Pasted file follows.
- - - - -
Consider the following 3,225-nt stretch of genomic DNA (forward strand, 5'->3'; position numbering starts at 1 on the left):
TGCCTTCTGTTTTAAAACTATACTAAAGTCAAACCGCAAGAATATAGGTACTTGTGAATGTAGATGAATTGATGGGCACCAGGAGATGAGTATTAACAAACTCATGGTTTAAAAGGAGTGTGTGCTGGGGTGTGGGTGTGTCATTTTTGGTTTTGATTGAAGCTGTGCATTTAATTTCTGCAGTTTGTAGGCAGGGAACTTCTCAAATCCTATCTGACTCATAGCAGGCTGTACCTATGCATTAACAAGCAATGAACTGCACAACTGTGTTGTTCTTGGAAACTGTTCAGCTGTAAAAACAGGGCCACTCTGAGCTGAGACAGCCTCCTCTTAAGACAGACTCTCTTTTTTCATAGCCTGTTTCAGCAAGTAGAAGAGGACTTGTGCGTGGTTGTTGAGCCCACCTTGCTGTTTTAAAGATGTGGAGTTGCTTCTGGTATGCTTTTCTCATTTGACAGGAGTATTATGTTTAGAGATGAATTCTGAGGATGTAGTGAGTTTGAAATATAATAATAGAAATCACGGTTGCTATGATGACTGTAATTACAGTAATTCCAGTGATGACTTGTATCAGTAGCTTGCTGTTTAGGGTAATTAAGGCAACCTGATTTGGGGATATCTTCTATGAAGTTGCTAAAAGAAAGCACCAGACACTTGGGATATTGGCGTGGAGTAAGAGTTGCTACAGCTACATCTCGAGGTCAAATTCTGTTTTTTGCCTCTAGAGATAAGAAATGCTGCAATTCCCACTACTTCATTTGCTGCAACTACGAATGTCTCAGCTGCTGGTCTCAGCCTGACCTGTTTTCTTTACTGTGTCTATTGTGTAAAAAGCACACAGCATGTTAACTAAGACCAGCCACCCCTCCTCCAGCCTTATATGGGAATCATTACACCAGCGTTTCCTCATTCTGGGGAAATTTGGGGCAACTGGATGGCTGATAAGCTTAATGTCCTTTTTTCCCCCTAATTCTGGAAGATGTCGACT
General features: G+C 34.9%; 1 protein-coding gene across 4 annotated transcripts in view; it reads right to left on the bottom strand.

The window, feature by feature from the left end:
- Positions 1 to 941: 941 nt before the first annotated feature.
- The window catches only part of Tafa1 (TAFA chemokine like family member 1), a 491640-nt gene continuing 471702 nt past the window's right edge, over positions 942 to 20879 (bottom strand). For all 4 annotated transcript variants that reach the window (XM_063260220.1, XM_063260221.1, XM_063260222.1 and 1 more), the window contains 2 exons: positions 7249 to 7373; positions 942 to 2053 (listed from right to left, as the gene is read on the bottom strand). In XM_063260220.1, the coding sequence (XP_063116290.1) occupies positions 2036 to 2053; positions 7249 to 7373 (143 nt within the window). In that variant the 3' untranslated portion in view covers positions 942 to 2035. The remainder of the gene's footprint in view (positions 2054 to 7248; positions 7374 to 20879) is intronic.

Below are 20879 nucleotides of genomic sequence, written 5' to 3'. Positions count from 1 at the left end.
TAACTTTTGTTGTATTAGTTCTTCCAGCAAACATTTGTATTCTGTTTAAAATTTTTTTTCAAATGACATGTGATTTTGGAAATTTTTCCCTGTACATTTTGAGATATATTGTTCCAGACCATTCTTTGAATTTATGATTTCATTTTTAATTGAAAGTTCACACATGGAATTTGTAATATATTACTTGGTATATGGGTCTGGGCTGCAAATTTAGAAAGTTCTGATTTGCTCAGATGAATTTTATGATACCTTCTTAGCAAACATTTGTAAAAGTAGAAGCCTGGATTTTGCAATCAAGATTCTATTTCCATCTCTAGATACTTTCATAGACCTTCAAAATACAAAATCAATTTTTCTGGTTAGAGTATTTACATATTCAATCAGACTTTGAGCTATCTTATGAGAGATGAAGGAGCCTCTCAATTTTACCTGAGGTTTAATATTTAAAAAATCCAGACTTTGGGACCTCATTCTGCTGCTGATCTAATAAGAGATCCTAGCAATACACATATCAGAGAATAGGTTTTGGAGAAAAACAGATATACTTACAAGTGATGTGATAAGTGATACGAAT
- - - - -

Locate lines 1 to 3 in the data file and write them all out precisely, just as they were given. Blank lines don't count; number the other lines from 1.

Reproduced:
Consider the following 3,225-nt stretch of genomic DNA (forward strand, 5'->3'; position numbering starts at 1 on the left):
TGCCTTCTGTTTTAAAACTATACTAAAGTCAAACCGCAAGAATATAGGTACTTGTGAATGTAGATGAATTGATGGGCACCAGGAGATGAGTATTAACAAACTCATGGTTTAAAAGGAGTGTGTGCTGGGGTGTGGGTGTGTCATTTTTGGTTTTGATTGAAGCTGTGCATTTAATTTCTGCAGTTTGTAGGCAGGGAACTTCTCAAATCCTATCTGACTCATAGCAGGCTGTACCTATGCATTAACAAGCAATGAACTGCACAACTGTGTTGTTCTTGGAAACTGTTCAGCTGTAAAAACAGGGCCACTCTGAGCTGAGACAGCCTCCTCTTAAGACAGACTCTCTTTTTTCATAGCCTGTTTCAGCAAGTAGAAGAGGACTTGTGCGTGGTTGTTGAGCCCACCTTGCTGTTTTAAAGATGTGGAGTTGCTTCTGGTATGCTTTTCTCATTTGACAGGAGTATTATGTTTAGAGATGAATTCTGAGGATGTAGTGAGTTTGAAATATAATAATAGAAATCACGGTTGCTATGATGACTGTAATTACAGTAATTCCAGTGATGACTTGTATCAGTAGCTTGCTGTTTAGGGTAATTAAGGCAACCTGATTTGGGGATATCTTCTATGAAGTTGCTAAAAGAAAGCACCAGACACTTGGGATATTGGCGTGGAGTAAGAGTTGCTACAGCTACATCTCGAGGTCAAATTCTGTTTTTTGCCTCTAGAGATAAGAAATGCTGCAATTCCCACTACTTCATTTGCTGCAACTACGAATGTCTCAGCTGCTGGTCTCAGCCTGACCTGTTTTCTTTACTGTGTCTATTGTGTAAAAAGCACACAGCATGTTAACTAAGACCAGCCACCCCTCCTCCAGCCTTATATGGGAATCATTACACCAGCGTTTCCTCATTCTGGGGAAATTTGGGGCAACTGGATGGCTGATAAGCTTAATGTCCTTTTTTCCCCCTAATTCTGGAAGATGTCGACT
General features: G+C 34.9%; 1 protein-coding gene across 4 annotated transcripts in view; it reads right to left on the bottom strand.